As heavy rains have hit Central American countries in the last few days, the International Rescue Committee (IRC) warns about the effects of climate change in the humanitarian crises already affecting millions in the region. 

Meg Galas, Director for Northern Central America at the IRC, said:

“Central American countries are already tangibly impacted by climate change, and the back-to-back hurricanes in 2020 are a strong example: more than 3.4 million people were left in urgent need of aid in Honduras alone, and the country has not been able to fully recover. People still need assistance to rebuild their homes and their lives.

“Climate change is worsening ongoing humanitarian crises. Climate change contributed directly to the crisis of 1.5 million internally displaced people in Central America in 2020 and it is a direct cause of economic decline and food insecurity. In 2021, more than 15 million Central Americans experienced hunger. 

“As the needs of families in Honduras, Guatemala and El Salvador continue to grow due to climate change, increased support from the international community is essential to sustain an expanded humanitarian response that helps people survive, recover and rebuild their lives at home.”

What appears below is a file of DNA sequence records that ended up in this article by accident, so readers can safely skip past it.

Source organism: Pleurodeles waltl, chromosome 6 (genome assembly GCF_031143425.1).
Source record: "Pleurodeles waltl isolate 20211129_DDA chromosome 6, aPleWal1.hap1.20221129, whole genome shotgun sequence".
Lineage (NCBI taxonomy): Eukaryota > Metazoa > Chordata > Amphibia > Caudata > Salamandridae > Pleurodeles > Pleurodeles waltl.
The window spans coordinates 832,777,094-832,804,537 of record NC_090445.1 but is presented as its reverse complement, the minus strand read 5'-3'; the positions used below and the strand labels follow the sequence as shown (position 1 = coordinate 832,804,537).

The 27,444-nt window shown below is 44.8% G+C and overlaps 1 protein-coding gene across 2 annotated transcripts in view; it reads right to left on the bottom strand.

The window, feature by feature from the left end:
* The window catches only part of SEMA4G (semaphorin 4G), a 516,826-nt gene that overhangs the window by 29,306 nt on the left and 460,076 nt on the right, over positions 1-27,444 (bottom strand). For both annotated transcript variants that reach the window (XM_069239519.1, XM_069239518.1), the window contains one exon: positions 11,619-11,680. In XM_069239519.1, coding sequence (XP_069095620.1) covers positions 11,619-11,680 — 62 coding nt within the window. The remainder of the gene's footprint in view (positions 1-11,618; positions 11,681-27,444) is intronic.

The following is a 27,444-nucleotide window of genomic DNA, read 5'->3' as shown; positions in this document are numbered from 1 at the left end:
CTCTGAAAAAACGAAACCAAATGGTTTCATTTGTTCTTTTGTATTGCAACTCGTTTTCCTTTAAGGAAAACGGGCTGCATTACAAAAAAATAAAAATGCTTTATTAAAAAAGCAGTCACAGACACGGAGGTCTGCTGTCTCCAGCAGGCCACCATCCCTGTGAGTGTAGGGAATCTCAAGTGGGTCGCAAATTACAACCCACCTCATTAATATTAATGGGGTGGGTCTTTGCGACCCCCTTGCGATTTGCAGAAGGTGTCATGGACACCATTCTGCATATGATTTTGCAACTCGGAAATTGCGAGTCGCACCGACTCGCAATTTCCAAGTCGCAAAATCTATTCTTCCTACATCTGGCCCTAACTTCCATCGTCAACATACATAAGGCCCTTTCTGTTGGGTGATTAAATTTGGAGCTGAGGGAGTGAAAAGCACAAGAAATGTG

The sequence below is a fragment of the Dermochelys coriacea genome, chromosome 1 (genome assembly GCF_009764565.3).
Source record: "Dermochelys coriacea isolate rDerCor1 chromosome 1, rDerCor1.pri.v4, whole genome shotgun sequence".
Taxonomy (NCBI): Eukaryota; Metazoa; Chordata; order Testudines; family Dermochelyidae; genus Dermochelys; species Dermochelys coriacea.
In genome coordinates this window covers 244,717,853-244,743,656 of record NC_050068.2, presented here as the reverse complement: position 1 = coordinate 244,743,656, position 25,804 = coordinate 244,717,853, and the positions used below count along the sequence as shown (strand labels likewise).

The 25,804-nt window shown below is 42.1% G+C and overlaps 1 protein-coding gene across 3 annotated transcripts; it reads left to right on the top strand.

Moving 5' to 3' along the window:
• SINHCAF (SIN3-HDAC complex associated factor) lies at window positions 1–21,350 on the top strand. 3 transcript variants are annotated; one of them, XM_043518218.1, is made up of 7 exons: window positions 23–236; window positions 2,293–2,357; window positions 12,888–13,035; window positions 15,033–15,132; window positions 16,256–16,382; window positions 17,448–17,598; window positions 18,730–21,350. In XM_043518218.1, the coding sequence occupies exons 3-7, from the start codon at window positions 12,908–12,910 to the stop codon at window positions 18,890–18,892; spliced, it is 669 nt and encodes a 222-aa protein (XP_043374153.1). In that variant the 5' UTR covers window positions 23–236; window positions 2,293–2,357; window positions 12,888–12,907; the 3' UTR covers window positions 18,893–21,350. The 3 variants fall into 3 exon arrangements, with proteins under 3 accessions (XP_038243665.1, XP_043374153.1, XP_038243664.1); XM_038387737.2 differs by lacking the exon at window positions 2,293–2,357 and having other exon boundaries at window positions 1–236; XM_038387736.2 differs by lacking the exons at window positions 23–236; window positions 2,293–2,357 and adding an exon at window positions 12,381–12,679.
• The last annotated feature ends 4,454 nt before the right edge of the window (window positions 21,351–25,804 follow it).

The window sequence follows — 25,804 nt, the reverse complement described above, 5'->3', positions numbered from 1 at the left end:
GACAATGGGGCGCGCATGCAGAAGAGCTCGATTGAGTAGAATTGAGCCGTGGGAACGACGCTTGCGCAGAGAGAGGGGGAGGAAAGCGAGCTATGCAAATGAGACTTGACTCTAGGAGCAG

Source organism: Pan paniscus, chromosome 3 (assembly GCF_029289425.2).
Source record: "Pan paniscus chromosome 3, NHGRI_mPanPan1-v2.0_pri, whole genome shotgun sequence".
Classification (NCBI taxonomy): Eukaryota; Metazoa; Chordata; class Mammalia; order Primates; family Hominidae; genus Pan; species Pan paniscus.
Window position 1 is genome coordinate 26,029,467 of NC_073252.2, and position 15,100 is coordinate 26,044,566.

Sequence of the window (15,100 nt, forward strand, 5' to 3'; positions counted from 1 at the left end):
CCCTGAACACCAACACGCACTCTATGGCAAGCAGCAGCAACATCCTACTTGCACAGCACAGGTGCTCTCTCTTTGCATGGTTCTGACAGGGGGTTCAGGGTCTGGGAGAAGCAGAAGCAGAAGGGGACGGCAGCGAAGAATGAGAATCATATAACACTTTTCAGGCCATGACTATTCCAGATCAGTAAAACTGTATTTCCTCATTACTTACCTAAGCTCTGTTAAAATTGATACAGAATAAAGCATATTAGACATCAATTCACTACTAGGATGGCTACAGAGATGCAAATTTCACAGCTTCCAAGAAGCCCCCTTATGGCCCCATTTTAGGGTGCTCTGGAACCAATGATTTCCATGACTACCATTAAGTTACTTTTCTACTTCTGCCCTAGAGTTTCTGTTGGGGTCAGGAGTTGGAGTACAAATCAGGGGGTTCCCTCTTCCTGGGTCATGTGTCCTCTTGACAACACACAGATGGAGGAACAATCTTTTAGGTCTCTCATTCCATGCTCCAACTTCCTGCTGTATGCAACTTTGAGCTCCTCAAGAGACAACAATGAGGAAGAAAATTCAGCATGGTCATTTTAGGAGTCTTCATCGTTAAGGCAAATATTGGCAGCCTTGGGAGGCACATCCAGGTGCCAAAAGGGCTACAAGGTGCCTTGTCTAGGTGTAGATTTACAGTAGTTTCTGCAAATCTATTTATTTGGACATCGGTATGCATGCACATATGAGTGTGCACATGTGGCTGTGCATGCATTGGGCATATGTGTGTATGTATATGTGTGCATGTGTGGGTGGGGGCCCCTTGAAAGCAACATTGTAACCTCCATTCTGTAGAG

Honduras–where the heavy rains have affected at least 200 families after their houses collapsed–was identified by the IRC as one of the 20 countries worldwide at highest risk of experiencing a deterioration in their humanitarian crises over 2022. As the heavy rains are expected to continue during the next few days, the authorities have already declared the maximum level of alert for at least nine municipalities.

When natural disasters hit, they can bring new humanitarian crises with them or worsen pre-existing ones, leaving people in urgent need of aid. Earlier this year, the IRC issued a set of recommendations to address the humanitarian crises in Latin America, including that:


Download the full set of recommendations:

A Fractured Response: Policy Recommendations to Strengthen Regional Collaboration on Migration in the Americas